The Davidson game might have been a result of poor effort. But both games were a result of poor box outs. Something McDonald and players have admitted to be a problem and something I’m sure they’ll take this week to work on.

WKU wants to get up and down and beat people in transition, but that can’t happen if they don’t rebound.

And now, the positives:

Rather than getting long-winded here, I’ll just lump it all into one –

Everything I listed above, is absolutely fixable:

Attitudes can be fixed, shot selection can be fixed and rebounding can be fixed.

Theses aren’t fatal flaws, or at least not yet.

These things tend to happen with massive roster turnover – and in three years as head coach, 26 different players have put WKU uniforms on for Ken McDonald.

That’s a lot.

And with that, comes constant adjusting.

But to McDonald’s credit, he hasn’t shied away from any of these criticisms thus far. He’s harped on the rebounding, he’s called out players for not bringing A-efforts and he’s talked at length about the need to continue improving a rough half-court offense.

His tune early has been quite a bit different from a year ago – he’s talked about taking things one day at a time and trying to stay somewhere in the middle, rather than getting too high or too low. That’s got to be the approach with a group filled with new players.

Again, none of these issues are unfixable. There have been flashes with this group, and I don’t think anyone in their right mind would call this team talentless – they’re far from that.

The pieces are still floating around waiting to be put together, but it like Ken McDonald has already said, that needs to happen sooner rather than later.

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5 responses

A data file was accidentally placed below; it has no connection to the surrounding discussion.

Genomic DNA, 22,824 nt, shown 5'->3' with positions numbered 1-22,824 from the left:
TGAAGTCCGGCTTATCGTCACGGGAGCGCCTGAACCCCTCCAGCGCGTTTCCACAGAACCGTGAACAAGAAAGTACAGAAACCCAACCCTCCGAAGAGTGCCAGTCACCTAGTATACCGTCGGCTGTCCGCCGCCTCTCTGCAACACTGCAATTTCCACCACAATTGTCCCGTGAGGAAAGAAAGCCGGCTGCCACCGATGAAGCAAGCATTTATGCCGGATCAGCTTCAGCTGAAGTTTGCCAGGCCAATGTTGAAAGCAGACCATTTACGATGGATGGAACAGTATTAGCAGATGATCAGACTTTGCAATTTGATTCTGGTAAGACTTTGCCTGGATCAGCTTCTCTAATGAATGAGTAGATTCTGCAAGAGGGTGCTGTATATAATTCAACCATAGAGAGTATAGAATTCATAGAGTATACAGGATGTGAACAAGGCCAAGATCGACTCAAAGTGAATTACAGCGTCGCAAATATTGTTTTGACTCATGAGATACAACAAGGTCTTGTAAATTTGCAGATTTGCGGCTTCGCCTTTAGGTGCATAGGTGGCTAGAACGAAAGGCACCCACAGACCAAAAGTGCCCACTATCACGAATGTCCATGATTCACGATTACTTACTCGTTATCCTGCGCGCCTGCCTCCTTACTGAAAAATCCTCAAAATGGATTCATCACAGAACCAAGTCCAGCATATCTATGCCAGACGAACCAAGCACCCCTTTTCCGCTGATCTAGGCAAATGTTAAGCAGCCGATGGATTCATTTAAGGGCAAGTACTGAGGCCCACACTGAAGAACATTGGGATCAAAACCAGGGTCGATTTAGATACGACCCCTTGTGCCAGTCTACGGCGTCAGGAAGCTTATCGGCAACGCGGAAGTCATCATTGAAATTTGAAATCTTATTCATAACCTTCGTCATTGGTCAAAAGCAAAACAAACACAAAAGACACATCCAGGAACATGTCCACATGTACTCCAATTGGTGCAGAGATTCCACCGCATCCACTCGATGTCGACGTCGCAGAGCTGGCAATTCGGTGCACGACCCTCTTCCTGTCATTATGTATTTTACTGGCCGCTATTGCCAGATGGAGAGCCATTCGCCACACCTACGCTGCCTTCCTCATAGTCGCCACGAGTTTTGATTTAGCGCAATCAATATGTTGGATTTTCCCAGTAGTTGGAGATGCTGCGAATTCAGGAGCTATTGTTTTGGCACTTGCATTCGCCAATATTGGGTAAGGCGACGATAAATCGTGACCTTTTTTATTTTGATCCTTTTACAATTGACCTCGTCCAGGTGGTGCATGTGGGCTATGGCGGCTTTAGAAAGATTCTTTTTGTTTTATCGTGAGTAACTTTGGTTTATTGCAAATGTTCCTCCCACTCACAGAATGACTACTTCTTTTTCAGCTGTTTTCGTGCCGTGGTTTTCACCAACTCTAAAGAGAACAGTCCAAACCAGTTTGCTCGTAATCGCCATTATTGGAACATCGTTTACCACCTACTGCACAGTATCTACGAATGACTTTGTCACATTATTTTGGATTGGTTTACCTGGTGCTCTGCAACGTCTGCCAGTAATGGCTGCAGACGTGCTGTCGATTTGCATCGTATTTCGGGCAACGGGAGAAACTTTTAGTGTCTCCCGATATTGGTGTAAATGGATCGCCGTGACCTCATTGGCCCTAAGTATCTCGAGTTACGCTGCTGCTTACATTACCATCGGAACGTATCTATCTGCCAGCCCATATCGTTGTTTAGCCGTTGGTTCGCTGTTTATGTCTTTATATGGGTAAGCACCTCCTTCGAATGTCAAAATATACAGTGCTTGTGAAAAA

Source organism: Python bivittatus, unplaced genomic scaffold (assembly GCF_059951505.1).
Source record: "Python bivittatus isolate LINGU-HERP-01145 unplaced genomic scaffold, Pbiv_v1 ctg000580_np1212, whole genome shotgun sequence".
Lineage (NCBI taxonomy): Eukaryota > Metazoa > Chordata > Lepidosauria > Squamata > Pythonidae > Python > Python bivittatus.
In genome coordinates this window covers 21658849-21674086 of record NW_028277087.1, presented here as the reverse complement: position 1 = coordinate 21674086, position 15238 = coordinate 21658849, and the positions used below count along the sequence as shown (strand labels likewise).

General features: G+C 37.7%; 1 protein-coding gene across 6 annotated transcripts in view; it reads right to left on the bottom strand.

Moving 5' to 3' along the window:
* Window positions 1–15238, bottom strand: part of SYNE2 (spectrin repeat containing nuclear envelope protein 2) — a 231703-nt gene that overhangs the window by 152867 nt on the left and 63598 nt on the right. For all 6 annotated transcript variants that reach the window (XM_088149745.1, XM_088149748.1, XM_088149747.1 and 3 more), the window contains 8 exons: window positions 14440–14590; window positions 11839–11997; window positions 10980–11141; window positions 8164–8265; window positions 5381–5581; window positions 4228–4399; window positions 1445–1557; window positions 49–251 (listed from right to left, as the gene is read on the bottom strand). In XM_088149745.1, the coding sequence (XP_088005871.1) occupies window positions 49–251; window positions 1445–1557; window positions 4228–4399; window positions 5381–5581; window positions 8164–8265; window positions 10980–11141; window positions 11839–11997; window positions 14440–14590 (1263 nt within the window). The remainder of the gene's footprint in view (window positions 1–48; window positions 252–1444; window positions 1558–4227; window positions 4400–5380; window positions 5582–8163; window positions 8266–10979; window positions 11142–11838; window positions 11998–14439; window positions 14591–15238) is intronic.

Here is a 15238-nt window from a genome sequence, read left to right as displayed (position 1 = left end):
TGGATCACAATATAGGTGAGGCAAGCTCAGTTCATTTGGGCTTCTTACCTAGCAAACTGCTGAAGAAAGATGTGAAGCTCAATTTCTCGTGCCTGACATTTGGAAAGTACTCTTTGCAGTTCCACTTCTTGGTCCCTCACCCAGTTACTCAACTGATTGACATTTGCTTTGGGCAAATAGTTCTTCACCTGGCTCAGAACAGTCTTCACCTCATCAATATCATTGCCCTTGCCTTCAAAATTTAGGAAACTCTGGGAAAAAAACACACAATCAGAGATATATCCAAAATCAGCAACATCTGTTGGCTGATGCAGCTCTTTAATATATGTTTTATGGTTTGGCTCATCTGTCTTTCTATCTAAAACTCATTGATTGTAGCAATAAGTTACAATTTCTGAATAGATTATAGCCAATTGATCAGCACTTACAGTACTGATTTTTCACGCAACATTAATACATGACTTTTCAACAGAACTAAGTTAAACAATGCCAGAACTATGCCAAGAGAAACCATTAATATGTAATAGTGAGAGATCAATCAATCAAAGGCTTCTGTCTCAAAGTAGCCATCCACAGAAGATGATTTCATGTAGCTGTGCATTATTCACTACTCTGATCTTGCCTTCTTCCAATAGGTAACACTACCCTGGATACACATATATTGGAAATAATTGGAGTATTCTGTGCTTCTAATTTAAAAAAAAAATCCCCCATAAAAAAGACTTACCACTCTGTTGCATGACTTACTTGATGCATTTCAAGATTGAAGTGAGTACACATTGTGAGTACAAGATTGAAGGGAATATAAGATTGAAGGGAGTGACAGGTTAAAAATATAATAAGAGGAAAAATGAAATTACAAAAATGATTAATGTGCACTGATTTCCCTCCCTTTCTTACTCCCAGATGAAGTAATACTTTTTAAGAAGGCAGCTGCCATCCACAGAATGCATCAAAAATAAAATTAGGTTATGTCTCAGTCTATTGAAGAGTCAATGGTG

23 11 2010
Prime Rate

Good job as always, Nick. We have 10 plus athletes on this team. Why we’re not full court pressing every second is beyond me.

23 11 2010
Scott

I absolutely can’t stand the lack of effort put forth by this team. It reminds me of the Kilcullen days and that’s very, very bad!

23 11 2010
Wink

Maybe the ongoing early and late daily practices will give the coaches and the team time to resolve the problems. Players seem to be working on their attitudes, as well.

23 11 2010
yetti

I don’t know how the coach can’t be blamed. This team has talent. Ive watched every game this year. They were in the Minnesota game. If that 3 doesn’t go down at the end of the 1st half I think the second half could have been a tad different. i was not that unhappy with most of the Minnesota game. They were horrible the other games. HORRIBLE! NO EFFORT! I would have yanked the squad, no questions asked. Why was Sergio given the right to play…looked like a fool, no smiles and was just not happy and it showed in his play. WHAT IS THE DEAl

23 11 2010
LadyBJ

I agree with and appreciate your assessment regarding the team. Why settle for a good shot when one extra pass might make it a great shot or why settle for an outside shot when you have an inside game? It is important that the team play as a team – together! Everyone will have an opportunity to score if the ball is shared. The players have off-court issues that in some instances might affect their performance. Sometimes a “word of encouragement” or a “vote of confidence” might push that player to his best performance yet. Over time, they will develop the mental toughness to isolate whatever has gone wrong in their lives and focus on the task at hand – winning the game.

To single out one player to pick apart as in the comment above certainly does nothing to improve that player. It is easy to criticize when the team does poorly and jump on the happy wagon when the team does well.

Although I don’t know a thing about coaching, I would have the players watch the tape, and critique their own game. After determining what they did wrong, in addition to practicing with the team, they would have to go to “Player Development” where they would practice on specific areas. For instance, if they shot bricks from 3-pt range, they would be practicing on their 3-pt. shot. If they shot free throws poorly, they would be practicing on their free throws. If personal issues got to be a bit much, I would have a person to deal with that also. If unity was an issue, there would be unity/team building exercises in which they would be required to participate. I have every confidence that WE WILL pull it together! T-O-P-S, TOPS, TOPS, TOPS – LET’S GO – LET’S WIN!